Mrs. Ree wasn't there. I'm not disappointed, though. She may be an amazing lady that built an amazing empire just being herself, but she's still a person. She deserves some peace. Peace that doesn't come with success, but the kind of peace that you allow yourself to find. She deserves to be all there for her family and her friends. As much as I would like to have caught a glimpse of her red hair in that bakery I wish for her the ability to get some quiet time. Lord knows she deserves it. She's everywhere!
The Mercantile isn't a place I'll forget. And I won't remember it for all the pretty things or the great bakery, I'll remember it because a lady decided that her community was worth investing in. Her community was worth thousands of people driving to the middle of nowhere to see what she built. If we all set aside our need to see immediate success outside of our home, our family, our town, and invested in what is closest to us we might not change the whole world, but we'd change our own world.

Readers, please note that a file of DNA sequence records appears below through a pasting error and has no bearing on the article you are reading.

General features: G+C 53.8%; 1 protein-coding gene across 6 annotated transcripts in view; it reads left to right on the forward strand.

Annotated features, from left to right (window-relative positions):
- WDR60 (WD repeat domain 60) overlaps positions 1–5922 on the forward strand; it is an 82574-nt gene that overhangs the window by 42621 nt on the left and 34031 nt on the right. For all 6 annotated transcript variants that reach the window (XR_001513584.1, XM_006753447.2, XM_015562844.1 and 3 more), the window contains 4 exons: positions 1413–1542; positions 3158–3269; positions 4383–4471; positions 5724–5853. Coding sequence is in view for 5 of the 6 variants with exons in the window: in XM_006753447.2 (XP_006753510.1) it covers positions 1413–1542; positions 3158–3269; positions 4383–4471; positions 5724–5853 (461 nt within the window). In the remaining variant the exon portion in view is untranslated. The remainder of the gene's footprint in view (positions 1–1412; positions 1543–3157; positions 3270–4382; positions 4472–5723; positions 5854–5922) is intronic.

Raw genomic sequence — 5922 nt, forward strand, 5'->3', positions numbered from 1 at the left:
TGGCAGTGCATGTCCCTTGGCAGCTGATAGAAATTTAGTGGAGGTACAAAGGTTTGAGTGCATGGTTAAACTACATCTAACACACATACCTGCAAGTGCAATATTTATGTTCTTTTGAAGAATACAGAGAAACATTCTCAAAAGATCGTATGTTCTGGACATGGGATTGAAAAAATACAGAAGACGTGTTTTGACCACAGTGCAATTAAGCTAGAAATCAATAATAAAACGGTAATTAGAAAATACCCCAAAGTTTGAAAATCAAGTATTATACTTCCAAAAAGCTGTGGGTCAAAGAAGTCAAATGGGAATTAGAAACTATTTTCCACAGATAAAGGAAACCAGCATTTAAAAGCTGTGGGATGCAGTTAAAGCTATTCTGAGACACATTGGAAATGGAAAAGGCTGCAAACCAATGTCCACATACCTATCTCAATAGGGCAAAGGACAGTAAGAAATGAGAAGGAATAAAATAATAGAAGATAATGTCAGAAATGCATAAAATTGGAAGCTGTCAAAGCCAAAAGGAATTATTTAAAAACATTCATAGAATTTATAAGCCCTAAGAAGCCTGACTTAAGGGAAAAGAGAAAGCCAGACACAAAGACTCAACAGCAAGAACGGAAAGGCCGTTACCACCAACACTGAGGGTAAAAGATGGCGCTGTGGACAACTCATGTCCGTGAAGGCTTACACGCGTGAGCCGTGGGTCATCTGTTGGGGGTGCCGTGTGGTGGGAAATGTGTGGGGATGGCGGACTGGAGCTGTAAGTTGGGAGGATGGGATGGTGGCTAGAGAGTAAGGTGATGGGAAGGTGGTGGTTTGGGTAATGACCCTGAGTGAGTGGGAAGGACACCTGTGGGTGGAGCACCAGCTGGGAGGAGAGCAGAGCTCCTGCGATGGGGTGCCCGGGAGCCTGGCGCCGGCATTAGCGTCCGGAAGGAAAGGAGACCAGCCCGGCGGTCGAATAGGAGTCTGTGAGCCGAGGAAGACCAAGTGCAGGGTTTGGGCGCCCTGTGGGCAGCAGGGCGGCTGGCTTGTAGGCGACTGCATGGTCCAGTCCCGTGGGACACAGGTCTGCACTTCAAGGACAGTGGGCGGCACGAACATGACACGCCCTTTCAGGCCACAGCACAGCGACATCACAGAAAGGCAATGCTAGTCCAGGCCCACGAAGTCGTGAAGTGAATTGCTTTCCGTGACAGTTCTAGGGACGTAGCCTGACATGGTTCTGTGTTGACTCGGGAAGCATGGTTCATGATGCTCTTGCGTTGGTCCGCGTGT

We also visited the Rustic Cuff store. It was in Tulsa. It was fancy. They had pictures of famous people wearing their bracelets. Needless to say, my picture wasn't on the wall and I only bought a few "on sale" cuffs, but it was a neat place to visit. Jewelry isn't my weakness, but my Rustic Cuff means the world to me.
People visit The Mercantile to say they've been there or to see The Pioneer Woman in the flesh or maybe to grab a cinnamon roll or lunch, but my takeaway was so much more.